Ultimately, because no reasonable juror could find prohibited discrimination under any circumstances in the record, we conclude that the district court properly granted summary judgment for Proctor on Hooper's ADA discrimination claim.
For the foregoing reasons, the judgment of the district court is AFFIRMED.
1. Although the district court did not consider this alternative ground, on appeal we can address any ground that was preserved and is supported by the record. See Hester v. Ind. State Dep't of Health, 726 F.3d 942, 946 (7th Cir.2013). Proctor properly raised this argument in its reply brief below, after Hooper argued for the first time in response to Proctor's summary judgment motion that Proctor had failed to accommodate his bipolar disorder.
2. We have not yet addressed whether the 2008 amendments to the ADA, which changed the statutory language from prohibiting discrimination “because of” a disability to prohibiting discrimination “on the basis of” a disability, affects the standard required to prove causation. See Silk v. Bd. of Trs., Moraine Valley Cmty. Coll., Dist. No. 524, 795 F.3d 698, 705–06 (7th Cir.2015). The question has not been presented in this case, the answer would not affect the outcome, and so we decline to resolve the issue here.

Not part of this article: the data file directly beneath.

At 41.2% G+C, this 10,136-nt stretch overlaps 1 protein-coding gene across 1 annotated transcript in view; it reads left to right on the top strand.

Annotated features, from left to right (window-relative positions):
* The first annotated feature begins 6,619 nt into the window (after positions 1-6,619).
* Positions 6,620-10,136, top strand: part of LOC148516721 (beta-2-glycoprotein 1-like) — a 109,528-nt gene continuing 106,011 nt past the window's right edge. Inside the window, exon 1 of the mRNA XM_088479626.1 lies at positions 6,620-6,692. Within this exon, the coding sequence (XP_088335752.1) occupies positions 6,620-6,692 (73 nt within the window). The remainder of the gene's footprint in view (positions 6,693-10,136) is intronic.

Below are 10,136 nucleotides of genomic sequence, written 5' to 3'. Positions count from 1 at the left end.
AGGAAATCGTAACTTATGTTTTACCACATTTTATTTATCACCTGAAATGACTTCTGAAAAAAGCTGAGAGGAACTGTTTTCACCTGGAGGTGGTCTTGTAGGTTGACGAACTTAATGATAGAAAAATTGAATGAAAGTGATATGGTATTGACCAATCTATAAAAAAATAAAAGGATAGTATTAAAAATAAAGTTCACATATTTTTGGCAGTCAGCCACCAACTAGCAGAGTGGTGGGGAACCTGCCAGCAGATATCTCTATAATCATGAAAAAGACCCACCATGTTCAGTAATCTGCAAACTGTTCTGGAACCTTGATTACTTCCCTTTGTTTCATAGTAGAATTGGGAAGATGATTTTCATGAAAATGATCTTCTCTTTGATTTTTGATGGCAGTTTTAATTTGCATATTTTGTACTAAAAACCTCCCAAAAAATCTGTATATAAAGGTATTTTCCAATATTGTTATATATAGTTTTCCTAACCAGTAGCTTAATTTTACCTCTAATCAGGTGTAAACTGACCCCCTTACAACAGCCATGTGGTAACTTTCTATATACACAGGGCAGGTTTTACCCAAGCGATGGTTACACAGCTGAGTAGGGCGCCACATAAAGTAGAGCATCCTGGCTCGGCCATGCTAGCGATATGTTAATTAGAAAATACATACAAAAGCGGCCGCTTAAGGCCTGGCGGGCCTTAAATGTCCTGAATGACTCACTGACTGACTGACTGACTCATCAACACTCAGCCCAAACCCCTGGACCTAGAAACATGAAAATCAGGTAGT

ELLIS, District Judge.